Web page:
Plasma-Lyte 148 vs. Hartmann’s solution for cardiopulmonary bypass pump prime: a prospective double-blind randomized trial


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Abstract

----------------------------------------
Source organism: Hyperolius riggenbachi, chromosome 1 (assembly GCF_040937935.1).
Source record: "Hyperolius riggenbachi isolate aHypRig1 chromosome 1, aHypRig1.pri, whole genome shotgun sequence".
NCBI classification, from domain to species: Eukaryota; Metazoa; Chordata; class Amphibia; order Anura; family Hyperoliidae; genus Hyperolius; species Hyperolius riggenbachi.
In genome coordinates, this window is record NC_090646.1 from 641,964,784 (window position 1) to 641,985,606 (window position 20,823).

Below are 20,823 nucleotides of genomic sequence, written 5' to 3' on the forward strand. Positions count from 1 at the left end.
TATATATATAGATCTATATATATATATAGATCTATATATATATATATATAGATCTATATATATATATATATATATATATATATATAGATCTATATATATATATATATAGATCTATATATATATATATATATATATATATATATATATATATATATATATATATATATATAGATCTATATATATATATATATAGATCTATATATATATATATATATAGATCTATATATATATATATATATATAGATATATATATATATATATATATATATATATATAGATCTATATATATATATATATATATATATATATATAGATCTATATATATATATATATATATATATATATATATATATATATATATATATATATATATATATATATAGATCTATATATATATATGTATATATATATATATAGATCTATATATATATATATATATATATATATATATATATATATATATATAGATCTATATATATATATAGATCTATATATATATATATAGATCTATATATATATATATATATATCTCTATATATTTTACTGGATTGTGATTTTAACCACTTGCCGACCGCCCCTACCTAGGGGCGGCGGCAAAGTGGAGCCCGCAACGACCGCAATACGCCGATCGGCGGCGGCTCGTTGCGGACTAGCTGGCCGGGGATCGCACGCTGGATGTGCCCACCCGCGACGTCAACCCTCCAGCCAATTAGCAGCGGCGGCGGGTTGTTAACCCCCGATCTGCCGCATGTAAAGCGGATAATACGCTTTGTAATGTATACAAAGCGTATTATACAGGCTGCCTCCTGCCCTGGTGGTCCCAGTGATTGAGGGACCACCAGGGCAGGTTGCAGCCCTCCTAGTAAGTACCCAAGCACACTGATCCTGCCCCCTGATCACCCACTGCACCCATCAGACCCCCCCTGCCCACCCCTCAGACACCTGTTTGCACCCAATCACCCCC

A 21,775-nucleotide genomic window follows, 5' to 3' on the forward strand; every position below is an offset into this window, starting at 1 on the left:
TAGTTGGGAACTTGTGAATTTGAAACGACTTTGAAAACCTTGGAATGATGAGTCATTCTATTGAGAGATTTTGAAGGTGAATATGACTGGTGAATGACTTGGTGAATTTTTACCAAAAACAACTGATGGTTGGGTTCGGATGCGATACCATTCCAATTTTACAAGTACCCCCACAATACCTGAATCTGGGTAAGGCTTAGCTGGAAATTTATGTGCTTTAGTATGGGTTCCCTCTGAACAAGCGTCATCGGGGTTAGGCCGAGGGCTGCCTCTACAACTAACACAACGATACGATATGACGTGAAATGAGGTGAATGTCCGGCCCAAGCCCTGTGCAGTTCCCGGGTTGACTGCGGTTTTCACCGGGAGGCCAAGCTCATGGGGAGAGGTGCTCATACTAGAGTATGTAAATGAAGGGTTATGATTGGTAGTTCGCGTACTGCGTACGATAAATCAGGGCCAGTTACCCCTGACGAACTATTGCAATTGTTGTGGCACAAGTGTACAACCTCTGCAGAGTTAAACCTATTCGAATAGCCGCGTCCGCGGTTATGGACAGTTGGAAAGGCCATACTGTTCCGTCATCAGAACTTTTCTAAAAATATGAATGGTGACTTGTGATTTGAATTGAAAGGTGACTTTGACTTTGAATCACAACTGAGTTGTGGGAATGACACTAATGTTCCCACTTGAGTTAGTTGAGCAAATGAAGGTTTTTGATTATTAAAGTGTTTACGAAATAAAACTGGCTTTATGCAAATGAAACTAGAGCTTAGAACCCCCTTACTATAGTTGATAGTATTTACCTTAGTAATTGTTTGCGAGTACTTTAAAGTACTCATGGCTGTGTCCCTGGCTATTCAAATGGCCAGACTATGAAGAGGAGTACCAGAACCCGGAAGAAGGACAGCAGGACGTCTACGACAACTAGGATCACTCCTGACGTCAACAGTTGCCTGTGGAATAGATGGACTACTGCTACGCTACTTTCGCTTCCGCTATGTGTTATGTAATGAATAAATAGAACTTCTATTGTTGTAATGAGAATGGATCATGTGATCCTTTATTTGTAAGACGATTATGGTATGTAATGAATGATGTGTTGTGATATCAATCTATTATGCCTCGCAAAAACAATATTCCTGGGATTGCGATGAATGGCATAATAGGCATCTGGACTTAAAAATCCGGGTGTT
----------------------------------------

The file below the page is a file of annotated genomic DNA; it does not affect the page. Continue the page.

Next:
Background:The mechanisms of acid-base changes during cardiopulmonary bypass (CPB) remain unclear. We tested the hypothesis that, when used as CPB pump prime solutions, Plasma-Lyte 148 (PL) and Hartmann’s solution (HS) have differential mechanisms of action in their contribution to acid-base changes.Methods:We performed a prospective, double-blind, randomized trial in adult patients undergoing elective cardiac surgery with CPB. Participants received a CPB prime solution of 2000 mL, with either PL or HS. The primary endpoint was the standard base excess (SBE) value measured at 60 minutes after full CPB flows (SBE60min). Secondary outcomes included changes in SBE, pH, chloride, sodium, lactate, gluconate, acetate, strong ion difference and strong ion gap at two (T2min), five (T5min), ten (T10min), thirty (T30min) and sixty (T60min) minutes on CPB. The primary outcome was measured using a two-tailed Welch’s t-test. Repeated measures ANOVA was used to test for differences between time points.Results:Twenty-five participants were randomized to PL and 25 to HS. Baseline characteristics, EURO and APACHE scores, biochemistry, hematology and volumes of cardioplegia were similar. Mean (SD) SBE at T60min was -1.3 (1.4) in the PL group and -0.1 (2.7) in the HS group; p=0.55. No significant differences in SBE between the groups was observed during the first 60 minutes (p=0.48). During CPB, there was hyperacetatemia and hypergluconatemia in the PL group and hyperlactatemia and hyperchloremia in the HS group. No significant difference between the groups in plasma bicarbonate levels and total weak acid levels were found. Complications and intensive care unit and hospital length of stays were similar.Conclusions:During CPB, PL and HS did not cause a significant metabolic acidosis. There was hyperacetatemia and hypergluconatemia with PL and hyperchloremia and hyperlactatemia with HS. These physiochemical effects appear clinically innocuous.

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